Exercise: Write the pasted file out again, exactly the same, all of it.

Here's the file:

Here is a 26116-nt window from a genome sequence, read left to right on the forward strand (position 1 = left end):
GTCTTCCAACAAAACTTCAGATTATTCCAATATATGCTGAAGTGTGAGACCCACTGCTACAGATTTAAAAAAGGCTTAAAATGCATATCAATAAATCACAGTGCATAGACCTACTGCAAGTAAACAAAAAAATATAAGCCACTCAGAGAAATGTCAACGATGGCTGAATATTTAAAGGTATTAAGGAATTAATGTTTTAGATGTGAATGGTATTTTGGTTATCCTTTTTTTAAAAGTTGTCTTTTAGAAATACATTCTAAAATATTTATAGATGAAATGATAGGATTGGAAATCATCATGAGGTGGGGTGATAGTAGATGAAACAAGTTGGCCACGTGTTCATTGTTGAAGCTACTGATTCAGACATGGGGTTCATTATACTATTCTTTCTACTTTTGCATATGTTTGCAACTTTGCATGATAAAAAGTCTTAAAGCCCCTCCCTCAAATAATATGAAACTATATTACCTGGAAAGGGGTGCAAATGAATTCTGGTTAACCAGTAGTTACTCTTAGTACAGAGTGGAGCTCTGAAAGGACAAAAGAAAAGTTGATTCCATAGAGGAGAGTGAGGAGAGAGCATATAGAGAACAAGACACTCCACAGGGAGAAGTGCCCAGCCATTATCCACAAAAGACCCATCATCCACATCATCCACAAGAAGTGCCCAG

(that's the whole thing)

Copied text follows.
Here is a 26116-nt window from a genome sequence, read left to right on the forward strand (position 1 = left end):
GTCTTCCAACAAAACTTCAGATTATTCCAATATATGCTGAAGTGTGAGACCCACTGCTACAGATTTAAAAAAGGCTTAAAATGCATATCAATAAATCACAGTGCATAGACCTACTGCAAGTAAACAAAAAAATATAAGCCACTCAGAGAAATGTCAACGATGGCTGAATATTTAAAGGTATTAAGGAATTAATGTTTTAGATGTGAATGGTATTTTGGTTATCCTTTTTTTAAAAGTTGTCTTTTAGAAATACATTCTAAAATATTTATAGATGAAATGATAGGATTGGAAATCATCATGAGGTGGGGTGATAGTAGATGAAACAAGTTGGCCACGTGTTCATTGTTGAAGCTACTGATTCAGACATGGGGTTCATTATACTATTCTTTCTACTTTTGCATATGTTTGCAACTTTGCATGATAAAAAGTCTTAAAGCCCCTCCCTCAAATAATATGAAACTATATTACCTGGAAAGGGGTGCAAATGAATTCTGGTTAACCAGTAGTTACTCTTAGTACAGAGTGGAGCTCTGAAAGGACAAAAGAAAAGTTGATTCCATAGAGGAGAGTGAGGAGAGAGCATATAGAGAACAAGACACTCCACAGGGAGAAGTGCCCAGCCATTATCCACAAAAGACCCATCATCCACATCATCCACAAGAAGTGCCCAG